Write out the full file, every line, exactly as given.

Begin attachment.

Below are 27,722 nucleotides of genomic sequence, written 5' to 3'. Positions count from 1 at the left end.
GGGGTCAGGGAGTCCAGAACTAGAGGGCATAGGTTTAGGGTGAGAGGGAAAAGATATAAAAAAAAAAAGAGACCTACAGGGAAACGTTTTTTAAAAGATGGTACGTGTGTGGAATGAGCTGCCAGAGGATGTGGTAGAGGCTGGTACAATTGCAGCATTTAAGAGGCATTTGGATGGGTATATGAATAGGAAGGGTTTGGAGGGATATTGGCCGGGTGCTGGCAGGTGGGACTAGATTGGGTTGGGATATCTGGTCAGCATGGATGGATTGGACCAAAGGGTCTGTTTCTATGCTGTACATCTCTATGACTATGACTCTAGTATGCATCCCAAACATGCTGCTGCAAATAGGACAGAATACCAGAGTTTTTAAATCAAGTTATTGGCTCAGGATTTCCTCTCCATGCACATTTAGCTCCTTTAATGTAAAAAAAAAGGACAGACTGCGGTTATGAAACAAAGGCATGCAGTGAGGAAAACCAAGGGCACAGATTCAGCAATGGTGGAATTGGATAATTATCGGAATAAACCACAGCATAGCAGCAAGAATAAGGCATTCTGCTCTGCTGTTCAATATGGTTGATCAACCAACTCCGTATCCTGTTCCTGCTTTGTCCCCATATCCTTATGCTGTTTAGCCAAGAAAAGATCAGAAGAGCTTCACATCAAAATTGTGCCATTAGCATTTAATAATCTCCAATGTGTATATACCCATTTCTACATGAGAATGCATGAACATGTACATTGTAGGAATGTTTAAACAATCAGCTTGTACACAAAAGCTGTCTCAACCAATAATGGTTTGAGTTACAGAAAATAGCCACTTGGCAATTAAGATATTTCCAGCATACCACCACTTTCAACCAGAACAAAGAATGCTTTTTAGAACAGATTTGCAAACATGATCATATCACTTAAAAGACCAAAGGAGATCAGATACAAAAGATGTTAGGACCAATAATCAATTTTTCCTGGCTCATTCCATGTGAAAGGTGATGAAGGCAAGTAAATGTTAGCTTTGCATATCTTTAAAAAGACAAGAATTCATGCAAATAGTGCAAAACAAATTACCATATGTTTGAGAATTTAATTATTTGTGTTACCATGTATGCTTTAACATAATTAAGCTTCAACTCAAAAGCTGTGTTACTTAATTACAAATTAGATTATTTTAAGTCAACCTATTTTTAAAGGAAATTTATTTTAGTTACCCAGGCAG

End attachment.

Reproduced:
Below are 27,722 nucleotides of genomic sequence, written 5' to 3'. Positions count from 1 at the left end.
GGGGTCAGGGAGTCCAGAACTAGAGGGCATAGGTTTAGGGTGAGAGGGAAAAGATATAAAAAAAAAAAGAGACCTACAGGGAAACGTTTTTTAAAAGATGGTACGTGTGTGGAATGAGCTGCCAGAGGATGTGGTAGAGGCTGGTACAATTGCAGCATTTAAGAGGCATTTGGATGGGTATATGAATAGGAAGGGTTTGGAGGGATATTGGCCGGGTGCTGGCAGGTGGGACTAGATTGGGTTGGGATATCTGGTCAGCATGGATGGATTGGACCAAAGGGTCTGTTTCTATGCTGTACATCTCTATGACTATGACTCTAGTATGCATCCCAAACATGCTGCTGCAAATAGGACAGAATACCAGAGTTTTTAAATCAAGTTATTGGCTCAGGATTTCCTCTCCATGCACATTTAGCTCCTTTAATGTAAAAAAAAAGGACAGACTGCGGTTATGAAACAAAGGCATGCAGTGAGGAAAACCAAGGGCACAGATTCAGCAATGGTGGAATTGGATAATTATCGGAATAAACCACAGCATAGCAGCAAGAATAAGGCATTCTGCTCTGCTGTTCAATATGGTTGATCAACCAACTCCGTATCCTGTTCCTGCTTTGTCCCCATATCCTTATGCTGTTTAGCCAAGAAAAGATCAGAAGAGCTTCACATCAAAATTGTGCCATTAGCATTTAATAATCTCCAATGTGTATATACCCATTTCTACATGAGAATGCATGAACATGTACATTGTAGGAATGTTTAAACAATCAGCTTGTACACAAAAGCTGTCTCAACCAATAATGGTTTGAGTTACAGAAAATAGCCACTTGGCAATTAAGATATTTCCAGCATACCACCACTTTCAACCAGAACAAAGAATGCTTTTTAGAACAGATTTGCAAACATGATCATATCACTTAAAAGACCAAAGGAGATCAGATACAAAAGATGTTAGGACCAATAATCAATTTTTCCTGGCTCATTCCATGTGAAAGGTGATGAAGGCAAGTAAATGTTAGCTTTGCATATCTTTAAAAAGACAAGAATTCATGCAAATAGTGCAAAACAAATTACCATATGTTTGAGAATTTAATTATTTGTGTTACCATGTATGCTTTAACATAATTAAGCTTCAACTCAAAAGCTGTGTTACTTAATTACAAATTAGATTATTTTAAGTCAACCTATTTTTAAAGGAAATTTATTTTAGTTACCCAGGCAG